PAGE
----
People in Georgia who have trusts as part of their estate plan may want to periodically review those trusts to make sure they still fulfill their intended purpose. There are several reasons a trust may no longer work for an individual. One is that the trust was never created property in the first place. This can happen if an attorney does not understand a family's wishes and needs.
Another reason could be that the trust is written a way that leaves its intention unclear. In other circumstances, the trust might have been fine as originally written, but circumstances may have changed to make it no longer useful. It is also possible that the laws have changed so that the trust's original purpose can be better fulfilled using a different strategy or vehicle.
A person might also review the trust and be unhappy with it because it does not achieve its intended purpose, such as leaving distributions to family members. Another problem could be that the trust's governance structure is ineffective. Finally, the trust may not be effective in terms of taxes.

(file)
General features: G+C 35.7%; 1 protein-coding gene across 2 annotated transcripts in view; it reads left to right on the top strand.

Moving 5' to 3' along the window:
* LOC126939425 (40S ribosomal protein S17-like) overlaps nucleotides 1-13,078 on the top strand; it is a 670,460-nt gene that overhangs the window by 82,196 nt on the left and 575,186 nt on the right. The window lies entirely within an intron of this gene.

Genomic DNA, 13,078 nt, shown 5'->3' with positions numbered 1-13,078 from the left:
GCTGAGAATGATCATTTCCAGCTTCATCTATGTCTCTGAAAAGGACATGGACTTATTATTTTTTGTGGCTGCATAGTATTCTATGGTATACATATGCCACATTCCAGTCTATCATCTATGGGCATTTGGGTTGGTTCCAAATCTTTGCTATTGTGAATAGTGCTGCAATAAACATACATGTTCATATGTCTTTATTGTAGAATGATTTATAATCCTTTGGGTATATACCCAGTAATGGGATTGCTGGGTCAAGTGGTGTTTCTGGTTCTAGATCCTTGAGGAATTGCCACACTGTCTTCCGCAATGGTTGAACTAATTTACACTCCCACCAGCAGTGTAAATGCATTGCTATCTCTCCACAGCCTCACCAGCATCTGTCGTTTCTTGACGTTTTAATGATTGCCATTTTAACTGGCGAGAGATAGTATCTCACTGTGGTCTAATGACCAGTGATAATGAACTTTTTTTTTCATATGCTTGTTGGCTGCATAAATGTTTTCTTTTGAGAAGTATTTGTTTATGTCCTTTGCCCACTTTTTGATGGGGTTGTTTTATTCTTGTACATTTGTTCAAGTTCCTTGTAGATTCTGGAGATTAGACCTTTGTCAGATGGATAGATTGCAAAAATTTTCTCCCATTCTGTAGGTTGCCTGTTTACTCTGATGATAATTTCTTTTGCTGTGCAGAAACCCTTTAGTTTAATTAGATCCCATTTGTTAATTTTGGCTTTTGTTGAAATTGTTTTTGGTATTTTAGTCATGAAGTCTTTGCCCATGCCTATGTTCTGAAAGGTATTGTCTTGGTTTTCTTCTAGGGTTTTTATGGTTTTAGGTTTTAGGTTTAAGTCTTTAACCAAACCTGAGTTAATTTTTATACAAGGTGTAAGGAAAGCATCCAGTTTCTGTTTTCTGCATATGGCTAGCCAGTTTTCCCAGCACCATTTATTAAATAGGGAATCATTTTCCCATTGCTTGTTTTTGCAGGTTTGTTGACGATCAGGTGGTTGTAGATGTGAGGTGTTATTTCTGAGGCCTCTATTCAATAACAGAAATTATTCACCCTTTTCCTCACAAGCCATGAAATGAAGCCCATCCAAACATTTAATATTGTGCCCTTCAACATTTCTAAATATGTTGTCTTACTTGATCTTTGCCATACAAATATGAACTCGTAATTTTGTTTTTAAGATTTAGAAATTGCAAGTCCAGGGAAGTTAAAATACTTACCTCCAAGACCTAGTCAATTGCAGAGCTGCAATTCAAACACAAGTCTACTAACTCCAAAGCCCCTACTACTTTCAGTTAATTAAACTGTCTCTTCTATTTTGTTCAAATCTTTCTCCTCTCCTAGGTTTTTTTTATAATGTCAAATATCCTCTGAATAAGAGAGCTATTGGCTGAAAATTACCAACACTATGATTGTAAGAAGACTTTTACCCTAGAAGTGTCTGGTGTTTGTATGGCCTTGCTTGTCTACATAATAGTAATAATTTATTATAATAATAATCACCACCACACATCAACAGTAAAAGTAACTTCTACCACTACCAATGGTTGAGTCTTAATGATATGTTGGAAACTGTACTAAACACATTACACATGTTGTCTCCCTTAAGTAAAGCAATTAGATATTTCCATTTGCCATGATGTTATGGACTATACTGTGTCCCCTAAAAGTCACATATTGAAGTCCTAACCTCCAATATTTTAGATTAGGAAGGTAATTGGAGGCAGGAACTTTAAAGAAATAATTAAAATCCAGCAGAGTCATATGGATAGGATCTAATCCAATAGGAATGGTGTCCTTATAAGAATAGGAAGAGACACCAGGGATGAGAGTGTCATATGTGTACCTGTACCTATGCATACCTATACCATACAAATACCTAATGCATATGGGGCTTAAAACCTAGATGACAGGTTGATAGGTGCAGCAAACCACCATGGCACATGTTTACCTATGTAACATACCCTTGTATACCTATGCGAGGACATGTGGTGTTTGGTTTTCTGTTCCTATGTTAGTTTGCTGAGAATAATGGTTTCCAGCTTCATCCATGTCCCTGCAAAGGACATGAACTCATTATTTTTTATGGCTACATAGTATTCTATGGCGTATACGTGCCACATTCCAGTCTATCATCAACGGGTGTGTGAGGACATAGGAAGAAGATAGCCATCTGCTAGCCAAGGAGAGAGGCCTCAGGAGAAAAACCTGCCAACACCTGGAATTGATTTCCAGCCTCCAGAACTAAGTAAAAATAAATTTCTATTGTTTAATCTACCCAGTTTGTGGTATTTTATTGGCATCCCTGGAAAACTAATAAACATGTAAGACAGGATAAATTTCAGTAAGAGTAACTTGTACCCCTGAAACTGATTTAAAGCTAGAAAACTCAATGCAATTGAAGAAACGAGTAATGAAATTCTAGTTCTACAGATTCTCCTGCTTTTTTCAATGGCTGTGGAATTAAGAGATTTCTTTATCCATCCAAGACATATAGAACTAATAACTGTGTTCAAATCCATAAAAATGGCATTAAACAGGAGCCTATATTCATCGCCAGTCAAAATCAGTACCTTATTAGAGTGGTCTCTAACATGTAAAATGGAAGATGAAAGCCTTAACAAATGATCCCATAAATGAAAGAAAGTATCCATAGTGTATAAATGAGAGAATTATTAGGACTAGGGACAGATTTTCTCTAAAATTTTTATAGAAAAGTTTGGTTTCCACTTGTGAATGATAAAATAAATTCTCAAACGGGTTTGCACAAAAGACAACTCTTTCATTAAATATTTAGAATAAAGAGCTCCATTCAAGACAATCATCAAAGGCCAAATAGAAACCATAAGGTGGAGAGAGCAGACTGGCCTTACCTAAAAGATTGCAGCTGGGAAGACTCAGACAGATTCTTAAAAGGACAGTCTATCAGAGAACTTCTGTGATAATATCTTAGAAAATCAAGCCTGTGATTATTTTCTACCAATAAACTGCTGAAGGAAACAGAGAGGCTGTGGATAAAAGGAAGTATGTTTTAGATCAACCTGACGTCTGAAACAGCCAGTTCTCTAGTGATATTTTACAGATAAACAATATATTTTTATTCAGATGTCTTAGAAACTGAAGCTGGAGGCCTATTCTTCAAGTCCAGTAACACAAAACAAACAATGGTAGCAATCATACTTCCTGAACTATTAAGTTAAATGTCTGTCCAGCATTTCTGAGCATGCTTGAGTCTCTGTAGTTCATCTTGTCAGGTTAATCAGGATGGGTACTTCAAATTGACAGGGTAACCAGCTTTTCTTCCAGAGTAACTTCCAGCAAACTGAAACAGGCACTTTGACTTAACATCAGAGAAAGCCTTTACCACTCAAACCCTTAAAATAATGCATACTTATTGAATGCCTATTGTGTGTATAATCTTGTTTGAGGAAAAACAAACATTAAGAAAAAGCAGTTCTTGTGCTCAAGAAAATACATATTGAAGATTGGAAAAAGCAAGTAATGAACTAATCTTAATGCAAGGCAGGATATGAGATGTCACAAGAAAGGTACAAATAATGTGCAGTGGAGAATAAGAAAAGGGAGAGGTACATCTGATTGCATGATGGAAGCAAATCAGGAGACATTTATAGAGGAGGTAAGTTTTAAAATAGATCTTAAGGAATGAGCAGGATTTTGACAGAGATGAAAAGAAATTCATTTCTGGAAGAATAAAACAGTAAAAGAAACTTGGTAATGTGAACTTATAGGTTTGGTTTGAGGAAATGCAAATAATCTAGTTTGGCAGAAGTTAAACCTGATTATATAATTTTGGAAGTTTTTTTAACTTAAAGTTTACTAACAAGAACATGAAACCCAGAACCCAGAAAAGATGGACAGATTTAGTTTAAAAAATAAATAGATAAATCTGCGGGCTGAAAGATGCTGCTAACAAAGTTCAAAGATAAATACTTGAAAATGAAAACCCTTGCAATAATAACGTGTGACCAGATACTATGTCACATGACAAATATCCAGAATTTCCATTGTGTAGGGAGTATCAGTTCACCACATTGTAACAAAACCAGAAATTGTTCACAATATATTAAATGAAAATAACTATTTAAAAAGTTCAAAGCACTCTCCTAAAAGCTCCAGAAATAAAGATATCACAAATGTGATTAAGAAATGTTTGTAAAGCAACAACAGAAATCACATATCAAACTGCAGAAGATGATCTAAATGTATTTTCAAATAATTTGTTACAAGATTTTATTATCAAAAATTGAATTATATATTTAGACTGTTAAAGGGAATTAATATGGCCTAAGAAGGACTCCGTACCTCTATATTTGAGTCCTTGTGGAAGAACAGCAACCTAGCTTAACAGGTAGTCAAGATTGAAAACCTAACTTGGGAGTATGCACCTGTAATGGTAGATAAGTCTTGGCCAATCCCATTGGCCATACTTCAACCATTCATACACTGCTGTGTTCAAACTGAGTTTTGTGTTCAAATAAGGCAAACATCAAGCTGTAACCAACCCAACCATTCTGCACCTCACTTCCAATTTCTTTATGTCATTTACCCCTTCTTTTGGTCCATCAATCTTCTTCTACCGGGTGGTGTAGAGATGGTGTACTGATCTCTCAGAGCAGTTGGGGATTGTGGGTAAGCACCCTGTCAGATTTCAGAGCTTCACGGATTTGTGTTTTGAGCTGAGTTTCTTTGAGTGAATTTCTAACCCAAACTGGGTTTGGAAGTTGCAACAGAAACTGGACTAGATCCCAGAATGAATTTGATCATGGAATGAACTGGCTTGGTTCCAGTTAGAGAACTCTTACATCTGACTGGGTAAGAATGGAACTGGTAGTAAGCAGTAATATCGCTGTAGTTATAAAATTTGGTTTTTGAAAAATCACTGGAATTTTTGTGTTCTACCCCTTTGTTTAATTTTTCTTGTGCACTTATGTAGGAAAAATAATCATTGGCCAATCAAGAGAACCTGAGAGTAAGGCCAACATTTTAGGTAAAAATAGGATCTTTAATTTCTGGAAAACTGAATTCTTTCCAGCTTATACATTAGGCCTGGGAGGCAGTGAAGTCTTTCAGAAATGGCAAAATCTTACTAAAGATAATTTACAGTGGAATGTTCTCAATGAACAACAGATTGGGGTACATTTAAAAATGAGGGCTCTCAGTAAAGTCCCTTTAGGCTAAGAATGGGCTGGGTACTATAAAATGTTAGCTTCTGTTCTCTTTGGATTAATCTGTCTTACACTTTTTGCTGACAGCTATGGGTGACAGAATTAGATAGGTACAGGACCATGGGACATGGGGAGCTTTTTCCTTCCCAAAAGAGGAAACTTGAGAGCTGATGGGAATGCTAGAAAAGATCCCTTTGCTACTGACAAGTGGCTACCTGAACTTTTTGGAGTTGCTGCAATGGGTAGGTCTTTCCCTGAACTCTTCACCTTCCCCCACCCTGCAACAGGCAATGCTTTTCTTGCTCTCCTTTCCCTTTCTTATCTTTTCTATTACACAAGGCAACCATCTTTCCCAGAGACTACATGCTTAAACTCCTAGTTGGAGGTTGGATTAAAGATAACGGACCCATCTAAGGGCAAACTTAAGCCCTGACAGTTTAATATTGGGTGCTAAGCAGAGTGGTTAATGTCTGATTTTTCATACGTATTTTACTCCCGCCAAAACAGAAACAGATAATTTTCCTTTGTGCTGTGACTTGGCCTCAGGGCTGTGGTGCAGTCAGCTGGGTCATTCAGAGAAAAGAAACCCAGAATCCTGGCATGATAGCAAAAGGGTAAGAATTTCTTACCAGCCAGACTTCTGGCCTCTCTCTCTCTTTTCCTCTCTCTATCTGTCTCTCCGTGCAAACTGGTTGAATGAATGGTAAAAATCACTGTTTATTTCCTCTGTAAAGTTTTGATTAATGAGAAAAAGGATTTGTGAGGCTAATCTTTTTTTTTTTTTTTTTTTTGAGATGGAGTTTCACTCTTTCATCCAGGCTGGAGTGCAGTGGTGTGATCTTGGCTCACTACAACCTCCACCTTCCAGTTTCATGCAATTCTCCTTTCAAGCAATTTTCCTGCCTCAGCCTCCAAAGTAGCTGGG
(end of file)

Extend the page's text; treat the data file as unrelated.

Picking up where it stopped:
Trusts should also be reviewed regularly to make sure they are consistent with the rest of the estate plan. For example, if a trust is in conflict with a beneficiary designation, the beneficiary designation would override the trust. In some cases, a trust may have been set up for reasons that are no longer valid. For example, a person may have been concerned about a younger relative receiving a large inheritance all at once and appointed a trustee to manage distributions, but that relative might be older and more mature one or two decades later, and a different arrangement might be more appropriate. In some cases, trusts were created when estate tax exemptions were much lower, and there may be better ways to manage assets under new laws.